Businesses operating in the U.S. healthcare sector are required to comply with the data privacy and security regulations first defined in the Health Insurance Portability and Accountability Act of 1996 (HIPAA). The purpose of HIPAA legislation is to protect the privacy and security of an individual’s health-related information.
When HIPAA was passed, its primary concern was with safeguarding physical records containing protected health information (PHI). Subsequent updates to HIPAA regulations address the way the privacy and security of electronic protected health information (ePHI) are implemented.
In a perfect world, organizations would protect patient privacy and data security because it’s the right thing to do. Unfortunately, the market does not always operate in that way which was the reason HIPAA was necessary in the first place.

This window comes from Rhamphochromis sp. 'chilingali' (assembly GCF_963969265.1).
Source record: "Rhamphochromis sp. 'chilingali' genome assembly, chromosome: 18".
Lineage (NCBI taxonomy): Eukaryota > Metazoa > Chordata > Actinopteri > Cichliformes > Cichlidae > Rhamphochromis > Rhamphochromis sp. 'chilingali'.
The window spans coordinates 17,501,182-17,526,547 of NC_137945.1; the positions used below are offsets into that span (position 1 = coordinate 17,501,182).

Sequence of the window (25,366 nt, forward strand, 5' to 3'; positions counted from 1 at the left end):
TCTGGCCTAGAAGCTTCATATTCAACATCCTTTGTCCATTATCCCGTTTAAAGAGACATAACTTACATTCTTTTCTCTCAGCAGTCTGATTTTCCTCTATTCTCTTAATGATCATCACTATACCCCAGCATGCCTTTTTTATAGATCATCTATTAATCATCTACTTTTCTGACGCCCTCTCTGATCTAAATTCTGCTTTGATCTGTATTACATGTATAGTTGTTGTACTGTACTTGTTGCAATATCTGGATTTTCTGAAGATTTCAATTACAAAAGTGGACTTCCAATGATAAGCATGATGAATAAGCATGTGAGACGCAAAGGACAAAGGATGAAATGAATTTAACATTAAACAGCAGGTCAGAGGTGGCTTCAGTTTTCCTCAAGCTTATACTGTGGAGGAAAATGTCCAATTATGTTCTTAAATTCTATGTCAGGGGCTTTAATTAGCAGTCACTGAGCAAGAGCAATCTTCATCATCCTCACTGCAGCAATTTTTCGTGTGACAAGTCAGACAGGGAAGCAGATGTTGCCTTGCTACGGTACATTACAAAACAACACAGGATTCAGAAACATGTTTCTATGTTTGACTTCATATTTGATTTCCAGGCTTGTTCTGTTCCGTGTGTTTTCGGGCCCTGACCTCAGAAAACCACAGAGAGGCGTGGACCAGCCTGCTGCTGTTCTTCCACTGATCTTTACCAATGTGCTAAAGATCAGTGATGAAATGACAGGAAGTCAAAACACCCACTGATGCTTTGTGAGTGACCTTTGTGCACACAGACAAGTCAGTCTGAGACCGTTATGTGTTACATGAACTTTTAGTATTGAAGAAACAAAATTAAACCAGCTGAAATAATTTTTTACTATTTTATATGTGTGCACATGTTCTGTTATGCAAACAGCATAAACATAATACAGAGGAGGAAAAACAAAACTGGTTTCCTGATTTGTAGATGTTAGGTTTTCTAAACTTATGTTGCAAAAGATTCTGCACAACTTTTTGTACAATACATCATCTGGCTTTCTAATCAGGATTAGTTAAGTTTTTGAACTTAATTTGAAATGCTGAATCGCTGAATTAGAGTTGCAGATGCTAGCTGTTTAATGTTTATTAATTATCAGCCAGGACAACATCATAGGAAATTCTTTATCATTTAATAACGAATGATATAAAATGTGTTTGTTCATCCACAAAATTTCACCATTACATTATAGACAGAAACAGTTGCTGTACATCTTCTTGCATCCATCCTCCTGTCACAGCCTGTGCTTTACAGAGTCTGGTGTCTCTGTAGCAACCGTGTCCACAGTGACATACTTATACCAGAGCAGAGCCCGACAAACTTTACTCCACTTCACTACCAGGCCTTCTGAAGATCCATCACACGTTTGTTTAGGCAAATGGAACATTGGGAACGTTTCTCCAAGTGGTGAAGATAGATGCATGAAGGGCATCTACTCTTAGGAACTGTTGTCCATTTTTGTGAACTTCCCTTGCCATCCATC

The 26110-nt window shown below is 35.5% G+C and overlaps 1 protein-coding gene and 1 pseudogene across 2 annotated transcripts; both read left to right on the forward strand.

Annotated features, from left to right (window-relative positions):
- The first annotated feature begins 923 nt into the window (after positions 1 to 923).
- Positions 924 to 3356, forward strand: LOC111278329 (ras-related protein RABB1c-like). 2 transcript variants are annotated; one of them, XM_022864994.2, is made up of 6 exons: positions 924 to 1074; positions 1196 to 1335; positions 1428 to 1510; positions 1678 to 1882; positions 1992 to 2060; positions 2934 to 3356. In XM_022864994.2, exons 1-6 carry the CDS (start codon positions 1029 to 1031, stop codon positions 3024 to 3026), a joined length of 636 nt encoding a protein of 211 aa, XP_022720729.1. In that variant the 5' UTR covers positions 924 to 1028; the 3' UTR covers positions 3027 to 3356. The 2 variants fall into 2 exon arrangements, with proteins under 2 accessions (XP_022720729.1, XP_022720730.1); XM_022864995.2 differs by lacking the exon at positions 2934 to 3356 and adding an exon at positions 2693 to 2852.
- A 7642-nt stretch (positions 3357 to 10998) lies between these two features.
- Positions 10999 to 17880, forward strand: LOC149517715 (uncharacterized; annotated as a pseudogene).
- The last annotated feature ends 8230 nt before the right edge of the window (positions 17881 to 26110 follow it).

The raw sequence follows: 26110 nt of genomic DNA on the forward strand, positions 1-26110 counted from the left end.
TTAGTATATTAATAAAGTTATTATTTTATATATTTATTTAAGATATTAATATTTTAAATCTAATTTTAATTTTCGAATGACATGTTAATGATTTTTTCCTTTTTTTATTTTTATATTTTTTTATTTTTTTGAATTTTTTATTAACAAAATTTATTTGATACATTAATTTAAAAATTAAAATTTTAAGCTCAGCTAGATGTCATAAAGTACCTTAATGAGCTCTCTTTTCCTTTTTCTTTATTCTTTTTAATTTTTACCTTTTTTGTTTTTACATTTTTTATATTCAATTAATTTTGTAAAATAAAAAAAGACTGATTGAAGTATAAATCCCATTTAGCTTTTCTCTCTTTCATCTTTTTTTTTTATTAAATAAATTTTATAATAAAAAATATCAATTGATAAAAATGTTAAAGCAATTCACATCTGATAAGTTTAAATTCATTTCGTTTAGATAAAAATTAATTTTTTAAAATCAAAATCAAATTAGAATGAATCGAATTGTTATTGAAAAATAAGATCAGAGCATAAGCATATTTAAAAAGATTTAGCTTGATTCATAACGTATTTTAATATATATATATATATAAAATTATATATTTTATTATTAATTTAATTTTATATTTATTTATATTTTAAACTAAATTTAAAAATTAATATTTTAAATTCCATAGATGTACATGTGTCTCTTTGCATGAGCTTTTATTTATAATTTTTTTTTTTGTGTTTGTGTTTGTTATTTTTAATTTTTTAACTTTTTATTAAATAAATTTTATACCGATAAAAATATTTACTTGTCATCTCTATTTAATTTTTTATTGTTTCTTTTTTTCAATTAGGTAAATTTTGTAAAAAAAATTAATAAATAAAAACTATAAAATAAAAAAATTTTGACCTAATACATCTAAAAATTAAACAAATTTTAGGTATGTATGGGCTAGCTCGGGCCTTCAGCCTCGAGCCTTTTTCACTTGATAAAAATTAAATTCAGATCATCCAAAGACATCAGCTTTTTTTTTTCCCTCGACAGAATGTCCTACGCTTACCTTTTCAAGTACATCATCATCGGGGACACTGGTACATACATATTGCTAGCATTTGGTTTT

How Much Does HIPAA Noncompliance Cost?
Without the ability to levy fines and penalties, HIPAA would be an instructive but toothless set of standards. Fines for HIPAA violations can be issued by the Department of Health and Human Services’ Office for Civil Rights (OCR) or state attorney generals.
The OCR issues civil fines directly related to HIPAA violations whereas in many cases, attorney generals enforce equivalent state standards. It can be easier to hold violators accountable with state laws and the financial penalties available can be greater than those imposed by HIPAA. In rare cases, criminal charges can result from activities such as the theft and use of PHI for financial gain.
Not all HIPAA violations lead to financial penalties. In some cases, especially when dealing with minor violations predicated by a misinterpretation of the rules, the OCR prefers organizations to adopt the necessary measures to comply voluntarily. When this tactic fails, the OCR has the authority to impose penalties on covered entities and business associates.
The costs of HIPAA noncompliance fall into two distinct categories.